PS: Thanks for the link – very interesting and familiar! I also like the idea that home educators are “anarchists” (sic). I read a research paper that stressed that the only similarity between the 100 or so UK home educating families that were interviewed was that once they had taken the decision to home educate the families gradually became more radical, also choosing different diets, voting differently and so on. It seems the jump from “normal” to doing it yourself opens many political doors.
I think that when I’m attempting to “teach” (or provide opportunities for learning, let’s say) that I hope my learners are beginning to do it themselves and getting a little bit radical too.
No, that’s fine. I too have been involved with homeschooling – my elder son was “unschooled” and he taught himself design and music (music from scratch) – he is now a grauduate designer and succesful musician. I also make projects for the homeschooled. I also homeschooled myself through parts of my (school) education as my school was useless. So, yes I weas being off the cuff, but with a grain of seriousness.
I’ve noticed that in US home education, and indeed whispers of it in mainstream education, that they are looking to provide accreditation for all kinds of none “school” events, as well as more regular ones. I’d like to see a situation where anyone (any age) can educate themselves and keep a kind of CPD/accreditation record of it. Then we can all learn what we want to and use that.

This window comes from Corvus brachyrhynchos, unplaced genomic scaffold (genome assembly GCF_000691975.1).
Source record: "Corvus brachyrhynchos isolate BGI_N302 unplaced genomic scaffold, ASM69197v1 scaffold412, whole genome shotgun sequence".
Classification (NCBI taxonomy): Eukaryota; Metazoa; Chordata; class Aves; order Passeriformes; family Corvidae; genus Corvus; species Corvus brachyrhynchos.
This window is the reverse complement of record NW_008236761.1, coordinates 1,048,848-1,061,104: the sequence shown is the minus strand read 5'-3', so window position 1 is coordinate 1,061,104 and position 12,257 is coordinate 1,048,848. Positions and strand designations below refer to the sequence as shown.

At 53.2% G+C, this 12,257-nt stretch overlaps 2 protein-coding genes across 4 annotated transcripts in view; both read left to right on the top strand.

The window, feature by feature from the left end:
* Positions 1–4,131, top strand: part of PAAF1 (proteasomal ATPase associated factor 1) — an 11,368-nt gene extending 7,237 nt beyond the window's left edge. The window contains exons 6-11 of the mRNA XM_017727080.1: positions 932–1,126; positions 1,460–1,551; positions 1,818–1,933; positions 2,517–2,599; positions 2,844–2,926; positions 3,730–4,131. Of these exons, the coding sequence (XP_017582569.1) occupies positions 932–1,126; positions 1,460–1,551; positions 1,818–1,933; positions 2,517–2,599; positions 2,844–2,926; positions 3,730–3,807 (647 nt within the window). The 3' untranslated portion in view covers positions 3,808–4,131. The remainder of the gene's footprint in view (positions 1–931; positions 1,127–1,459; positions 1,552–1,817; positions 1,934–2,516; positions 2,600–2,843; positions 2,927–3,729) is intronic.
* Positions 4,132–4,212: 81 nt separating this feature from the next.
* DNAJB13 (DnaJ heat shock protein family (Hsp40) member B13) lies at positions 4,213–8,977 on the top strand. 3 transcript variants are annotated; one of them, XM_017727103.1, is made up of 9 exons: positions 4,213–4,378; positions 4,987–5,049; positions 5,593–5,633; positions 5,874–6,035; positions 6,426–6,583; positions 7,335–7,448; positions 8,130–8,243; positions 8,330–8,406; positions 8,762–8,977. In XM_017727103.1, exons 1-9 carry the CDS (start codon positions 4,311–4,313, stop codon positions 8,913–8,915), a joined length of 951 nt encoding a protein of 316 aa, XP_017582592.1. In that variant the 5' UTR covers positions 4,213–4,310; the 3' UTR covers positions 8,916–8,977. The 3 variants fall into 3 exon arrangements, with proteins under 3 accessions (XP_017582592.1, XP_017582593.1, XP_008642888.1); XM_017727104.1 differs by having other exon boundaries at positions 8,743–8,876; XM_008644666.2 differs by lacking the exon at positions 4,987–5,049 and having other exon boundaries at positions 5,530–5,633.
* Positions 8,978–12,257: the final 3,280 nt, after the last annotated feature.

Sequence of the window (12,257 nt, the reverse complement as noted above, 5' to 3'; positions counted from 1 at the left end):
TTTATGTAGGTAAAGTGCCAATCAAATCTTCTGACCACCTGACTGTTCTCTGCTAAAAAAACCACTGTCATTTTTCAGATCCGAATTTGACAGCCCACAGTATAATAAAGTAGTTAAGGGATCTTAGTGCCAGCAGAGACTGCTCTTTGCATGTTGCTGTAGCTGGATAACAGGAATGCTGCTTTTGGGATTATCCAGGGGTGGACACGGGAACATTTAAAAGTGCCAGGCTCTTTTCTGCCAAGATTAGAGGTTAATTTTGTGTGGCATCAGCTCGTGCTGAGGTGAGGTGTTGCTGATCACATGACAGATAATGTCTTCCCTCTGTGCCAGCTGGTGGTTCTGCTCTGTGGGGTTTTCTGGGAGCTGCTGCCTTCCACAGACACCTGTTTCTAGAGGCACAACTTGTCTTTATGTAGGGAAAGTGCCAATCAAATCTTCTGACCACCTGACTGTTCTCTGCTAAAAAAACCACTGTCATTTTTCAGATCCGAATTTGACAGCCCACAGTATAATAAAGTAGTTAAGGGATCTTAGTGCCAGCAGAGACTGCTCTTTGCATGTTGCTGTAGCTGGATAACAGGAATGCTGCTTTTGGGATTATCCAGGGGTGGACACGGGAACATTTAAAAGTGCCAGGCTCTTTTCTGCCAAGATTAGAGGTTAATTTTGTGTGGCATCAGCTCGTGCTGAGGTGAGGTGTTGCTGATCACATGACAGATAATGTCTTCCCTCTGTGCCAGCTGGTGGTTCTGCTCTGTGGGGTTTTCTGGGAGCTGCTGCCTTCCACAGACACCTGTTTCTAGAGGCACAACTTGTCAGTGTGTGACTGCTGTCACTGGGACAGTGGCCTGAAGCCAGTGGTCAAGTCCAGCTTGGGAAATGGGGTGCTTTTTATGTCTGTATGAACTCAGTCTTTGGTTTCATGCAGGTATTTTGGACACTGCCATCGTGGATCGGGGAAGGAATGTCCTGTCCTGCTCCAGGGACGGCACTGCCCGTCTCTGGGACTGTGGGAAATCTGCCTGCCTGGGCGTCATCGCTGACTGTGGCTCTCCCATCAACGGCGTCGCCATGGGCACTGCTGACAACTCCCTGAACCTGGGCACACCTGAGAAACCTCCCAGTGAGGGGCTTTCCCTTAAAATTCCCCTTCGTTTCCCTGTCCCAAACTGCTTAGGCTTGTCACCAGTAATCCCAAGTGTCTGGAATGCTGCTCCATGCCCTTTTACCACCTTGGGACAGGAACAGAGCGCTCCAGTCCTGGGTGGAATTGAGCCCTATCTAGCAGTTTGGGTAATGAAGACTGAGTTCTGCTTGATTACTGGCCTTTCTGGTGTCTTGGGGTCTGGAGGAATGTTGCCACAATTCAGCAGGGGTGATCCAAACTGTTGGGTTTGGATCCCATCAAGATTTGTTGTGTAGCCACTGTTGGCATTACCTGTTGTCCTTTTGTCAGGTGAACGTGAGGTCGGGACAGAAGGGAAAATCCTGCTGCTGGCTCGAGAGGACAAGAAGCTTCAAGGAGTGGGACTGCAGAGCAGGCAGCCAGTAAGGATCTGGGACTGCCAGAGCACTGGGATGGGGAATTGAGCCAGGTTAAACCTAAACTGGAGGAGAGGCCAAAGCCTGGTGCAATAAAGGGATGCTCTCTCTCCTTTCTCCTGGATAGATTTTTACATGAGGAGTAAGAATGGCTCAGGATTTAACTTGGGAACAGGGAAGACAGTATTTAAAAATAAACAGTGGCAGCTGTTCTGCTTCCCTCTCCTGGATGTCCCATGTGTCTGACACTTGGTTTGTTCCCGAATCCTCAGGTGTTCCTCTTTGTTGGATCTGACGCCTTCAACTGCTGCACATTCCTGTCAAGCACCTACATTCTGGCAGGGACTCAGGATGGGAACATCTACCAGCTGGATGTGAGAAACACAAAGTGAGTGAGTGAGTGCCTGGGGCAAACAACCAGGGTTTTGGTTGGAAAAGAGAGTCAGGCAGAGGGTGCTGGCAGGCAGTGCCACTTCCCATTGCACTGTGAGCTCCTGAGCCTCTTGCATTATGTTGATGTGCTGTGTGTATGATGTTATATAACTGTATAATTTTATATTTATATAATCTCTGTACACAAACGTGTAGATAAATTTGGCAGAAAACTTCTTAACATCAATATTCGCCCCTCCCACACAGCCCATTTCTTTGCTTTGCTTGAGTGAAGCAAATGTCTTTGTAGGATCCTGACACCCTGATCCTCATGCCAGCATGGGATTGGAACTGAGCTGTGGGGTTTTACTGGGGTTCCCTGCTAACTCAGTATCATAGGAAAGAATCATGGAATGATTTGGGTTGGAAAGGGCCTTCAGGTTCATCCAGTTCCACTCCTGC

One of my main queries is how do we prove our knowledge and skills to employers? I’m NOT saying that all education is just for employment……but you do have to have specific skill sets of specific communities of practice. How do we arrange industry to accommodate our personal learning?
Also, if we go as far as homeschooling everyone, how will parents work if kids are at home “educating”. We’d (hypothetically) abolish or abandon formal education only for private businesses to set up baby sitting places for all ages, inc teens, and they’d want to keep people occupied so they’d be providing “education”. The more I think about this the more it unravels.
Also, who is going to provide all of this education – I mean who will pay for “experts” to create courses or will “courses” just be – to refer to your other analogy – like libraries or even less structured? Unless some body, like governments, pays for all of the MOOCs and equivalents who are the tutors who will make the courses for no payment (course developers have to make a living). Seems we are back to a fundamental issue about the state and education. Then that raises issues in itself about content and accountability (just ask the world’s homeschoolers!).
Another thought – perhaps we could abolish formal education and everyone or any age could be a homeschooler…………….????